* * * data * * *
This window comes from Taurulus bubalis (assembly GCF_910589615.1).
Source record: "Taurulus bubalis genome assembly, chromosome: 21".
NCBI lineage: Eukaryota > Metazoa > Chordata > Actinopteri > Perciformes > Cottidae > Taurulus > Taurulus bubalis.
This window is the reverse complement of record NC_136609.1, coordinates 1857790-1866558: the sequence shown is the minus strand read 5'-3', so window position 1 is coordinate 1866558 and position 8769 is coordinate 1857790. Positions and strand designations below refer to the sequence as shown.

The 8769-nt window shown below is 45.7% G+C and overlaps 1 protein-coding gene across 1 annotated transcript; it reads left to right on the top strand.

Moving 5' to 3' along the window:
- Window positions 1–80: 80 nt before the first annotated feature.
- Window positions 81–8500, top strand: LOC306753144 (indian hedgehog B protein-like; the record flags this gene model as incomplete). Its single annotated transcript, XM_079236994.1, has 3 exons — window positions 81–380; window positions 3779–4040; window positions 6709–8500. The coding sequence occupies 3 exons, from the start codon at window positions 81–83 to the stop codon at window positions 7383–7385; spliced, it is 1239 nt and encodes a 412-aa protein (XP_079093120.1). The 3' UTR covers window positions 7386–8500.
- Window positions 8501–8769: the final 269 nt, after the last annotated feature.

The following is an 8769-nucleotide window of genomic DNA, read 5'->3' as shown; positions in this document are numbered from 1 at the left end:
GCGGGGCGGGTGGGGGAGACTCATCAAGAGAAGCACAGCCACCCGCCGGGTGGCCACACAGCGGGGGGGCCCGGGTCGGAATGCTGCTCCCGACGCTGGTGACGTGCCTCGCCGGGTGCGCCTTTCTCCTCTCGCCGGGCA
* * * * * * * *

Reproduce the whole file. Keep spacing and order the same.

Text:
This window comes from Taurulus bubalis (assembly GCF_910589615.1).
Source record: "Taurulus bubalis genome assembly, chromosome: 21".
NCBI lineage: Eukaryota > Metazoa > Chordata > Actinopteri > Perciformes > Cottidae > Taurulus > Taurulus bubalis.
This window is the reverse complement of record NC_136609.1, coordinates 1857790-1866558: the sequence shown is the minus strand read 5'-3', so window position 1 is coordinate 1866558 and position 8769 is coordinate 1857790. Positions and strand designations below refer to the sequence as shown.

The 8769-nt window shown below is 45.7% G+C and overlaps 1 protein-coding gene across 1 annotated transcript; it reads left to right on the top strand.

Moving 5' to 3' along the window:
- Window positions 1–80: 80 nt before the first annotated feature.
- Window positions 81–8500, top strand: LOC306753144 (indian hedgehog B protein-like; the record flags this gene model as incomplete). Its single annotated transcript, XM_079236994.1, has 3 exons — window positions 81–380; window positions 3779–4040; window positions 6709–8500. The coding sequence occupies 3 exons, from the start codon at window positions 81–83 to the stop codon at window positions 7383–7385; spliced, it is 1239 nt and encodes a 412-aa protein (XP_079093120.1). The 3' UTR covers window positions 7386–8500.
- Window positions 8501–8769: the final 269 nt, after the last annotated feature.

The following is an 8769-nucleotide window of genomic DNA, read 5'->3' as shown; positions in this document are numbered from 1 at the left end:
GCGGGGCGGGTGGGGGAGACTCATCAAGAGAAGCACAGCCACCCGCCGGGTGGCCACACAGCGGGGGGGCCCGGGTCGGAATGCTGCTCCCGACGCTGGTGACGTGCCTCGCCGGGTGCGCCTTTCTCCTCTCGCCGGGCA